Before I ever truly experienced anxiety, I studied it. I read about it. As a yoga teacher and yoga therapist, I was conscious about how to offer a calming, soothing practice for anxious times. Most of the books and videos I turned to stressed the importance of offering slow, mindful practices as a way to lessen anxiety. It made sense to me, and it’s what I provided for years.
But then I experienced anxiety myself in a big way. For months during the start of the pandemic, I was “lucky” enough to get firsthand knowledge of panic attacks, insomnia and anxiety. It started out with minor symptoms that I didn’t quite put together until they all became one giant snowball of twitches, night sweats, stomach aches, and negative self-talk that seemed to be on repeat.
I tried my usual practice. I tried to lie on a bolster. I tried to meditate. But what was racing inside me couldn’t just be calmed. It reminded me of trying to train my two young German Shepherds to walk calmly next to me when really, they just needed to run and get energy out before they could successfully walk at a slow pace. I was bouncing off the walls just like them, even if, on the outside, I appeared normal.
You see, with anxiety, there’s an imbalance of the gunas. According to Samkhya Philosophy, the gunas are attributes present in all things, as the building blocks of everything and everyone. In everything, there’s a particular blend of all three: sattva guna (goodness/light/harmony), rajas (activity, movement, turbulence) and tamas (inertia, dullness, heaviness). I like to think of it as a spectrum with sattva in the middle and rajas and tamas at either end. And while this spectrum of the gunas relates to everything (our physiology, our structure, etc.), it works very well to think of the gunas in terms of the mind.
In anxiety, for the most part, we’re way over at the end of the spectrum near rajas. We have an excess of activity, movement and turbulence of the mind. When it comes to sequencing a yoga class, especially in terms of supporting folks with anxiety, we need to keep the gunas in mind. Instead of beginning a class with stillness, which can be overwhelming for that metaphorical German Shepherd bouncing around inside, asana can be used to “burn off” the excess rajasic energy. Starting class with movement helps meet you where you are if you’re experiencing anxiousness. Moving, shaking, and tapping are great ways to begin, as are Sun Salutations if your practice includes those.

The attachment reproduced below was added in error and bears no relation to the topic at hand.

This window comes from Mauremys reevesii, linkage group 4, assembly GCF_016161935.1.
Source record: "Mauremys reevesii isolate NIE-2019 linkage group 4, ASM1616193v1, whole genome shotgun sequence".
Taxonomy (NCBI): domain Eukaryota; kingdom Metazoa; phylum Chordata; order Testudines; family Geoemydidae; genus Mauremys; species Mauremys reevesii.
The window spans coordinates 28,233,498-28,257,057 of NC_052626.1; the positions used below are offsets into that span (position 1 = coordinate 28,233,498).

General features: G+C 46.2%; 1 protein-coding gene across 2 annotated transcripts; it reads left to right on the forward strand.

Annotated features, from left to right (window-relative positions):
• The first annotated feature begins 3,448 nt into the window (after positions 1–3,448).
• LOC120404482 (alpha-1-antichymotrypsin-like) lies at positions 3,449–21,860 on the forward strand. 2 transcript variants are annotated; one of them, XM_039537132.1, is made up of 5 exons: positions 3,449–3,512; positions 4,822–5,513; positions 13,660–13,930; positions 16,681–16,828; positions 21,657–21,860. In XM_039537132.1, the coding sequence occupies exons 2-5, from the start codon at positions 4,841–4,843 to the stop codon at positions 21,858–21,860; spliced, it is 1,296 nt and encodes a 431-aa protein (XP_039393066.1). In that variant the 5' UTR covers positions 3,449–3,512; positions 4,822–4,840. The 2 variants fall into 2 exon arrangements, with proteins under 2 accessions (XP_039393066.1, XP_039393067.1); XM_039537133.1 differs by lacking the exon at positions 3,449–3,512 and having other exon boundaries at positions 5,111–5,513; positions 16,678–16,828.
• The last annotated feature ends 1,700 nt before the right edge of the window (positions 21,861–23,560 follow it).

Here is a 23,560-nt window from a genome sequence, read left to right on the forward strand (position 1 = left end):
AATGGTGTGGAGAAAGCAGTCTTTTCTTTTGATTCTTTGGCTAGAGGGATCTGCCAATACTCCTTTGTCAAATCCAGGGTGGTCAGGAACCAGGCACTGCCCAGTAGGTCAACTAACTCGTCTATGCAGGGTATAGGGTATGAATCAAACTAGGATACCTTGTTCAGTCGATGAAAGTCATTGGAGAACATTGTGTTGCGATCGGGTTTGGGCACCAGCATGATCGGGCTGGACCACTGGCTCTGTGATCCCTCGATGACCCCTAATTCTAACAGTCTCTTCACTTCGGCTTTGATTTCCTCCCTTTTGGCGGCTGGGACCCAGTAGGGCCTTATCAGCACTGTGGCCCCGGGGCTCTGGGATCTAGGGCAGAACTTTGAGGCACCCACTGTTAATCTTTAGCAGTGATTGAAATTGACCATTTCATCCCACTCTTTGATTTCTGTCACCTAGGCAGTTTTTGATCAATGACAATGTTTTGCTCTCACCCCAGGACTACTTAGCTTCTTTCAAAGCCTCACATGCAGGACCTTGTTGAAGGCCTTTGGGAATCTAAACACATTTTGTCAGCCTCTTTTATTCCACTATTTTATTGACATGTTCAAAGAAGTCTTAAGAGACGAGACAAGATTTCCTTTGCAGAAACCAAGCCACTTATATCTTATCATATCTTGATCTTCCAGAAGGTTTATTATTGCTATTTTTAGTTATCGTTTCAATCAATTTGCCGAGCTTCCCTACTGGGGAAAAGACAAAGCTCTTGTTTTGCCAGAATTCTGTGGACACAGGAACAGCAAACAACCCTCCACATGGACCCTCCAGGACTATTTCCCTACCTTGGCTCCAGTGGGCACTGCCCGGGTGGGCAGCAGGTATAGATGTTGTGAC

As a formula, appease the guna that is in excess first. Meet it where it is. Similarly, if you show up to class feeling heavy or tired (excess of tamas guna), it would be unfair to ask you to do dynamic movements right off the bat.
In terms of anxiety, begin the practice with motion and then take the rest of the class to gradually slow down. By the time Savasana comes, someone who had that racing heartbeat at the beginning will be more prepared to be still. That stillness comes if they were able to burn off some excess energy and incrementally slow down throughout the practice.
Try the same formula when the excess rajasic energy shows up as insomnia. I remember experiencing many awful nights that seemed to last forever when I’d try to stay still with my eyes closed (“I’m still getting rest,” I thought). It wasn’t until I actually started getting out of bed, doing some tapping and swinging of my arms followed by some slower, mindful movements like Cat/Cow, followed by a longer held stretch like Child’s pose, that I started feeling like I was able to shift the energy and get back to bed. My teacher shared a story of her student who, when he couldn’t sleep, would extend his arms and legs up while lying on his back and keep them there until he couldn’t anymore. Afterward, he was so exhausted that he could fall asleep (although sometimes it could take 30 minutes of being in that position).
Along with the value of working the gunas, the importance of this formula is that it honors where you are and where you’re starting from. When we’re anxious, we’re already feeling enough judgment and desire to be feeling something else; it’s only compounded if we feel unsuccessful doing the thing that was supposed to help (that calming yoga class).
Yoga shifts our energy and changes our state of being. It’s as though we step on the mat as one person and step off the mat as a better, more balanced and clearer version of ourselves. And if it’s sequenced well, it seems like magic.
Let’s put these ideas into practice with this short yoga routine: Try on different versions of yourself to settle anxiety.
This practice moves from being dynamic to being more still. After initially shaking off loose excess energy and tensions, this practice gives you an opportunity to “try on” different versions of yourself: the one that possesses qualities like fierceness, strength, and sturdiness, and another that is okay with not knowing the answer, going with the flow, not having anything to do. The practice concludes with breathwork to elongate the exhale. This practice is less about what poses you do and more about who you are while practicing.
Alison Wesley is a Faculty Franklin Method Educator and Registered Yoga Teacher/Therapist in Portland, OR. She started Working with Yoga in 2008 (now Movement at Work) as a way to reach folks who might not be going to studios/gyms, making movement accessible where and when people work. Alison assists Franklin Method Teacher Trainings and co-wrote Understanding the Pelvis: A Functional Approach to Yoga with Eric Franklin. She designed and leads mobility classes for back care at Rebound Physical Therapy and has a therapeutic movement video series called ThrUMovement. Along with geeking out about movement, anatomy and mental training, Alison kickboxes with her father, plays music with her husband, spends hours trying to train her two German Shepherds, dances salsa and will endlessly be studying Spanish.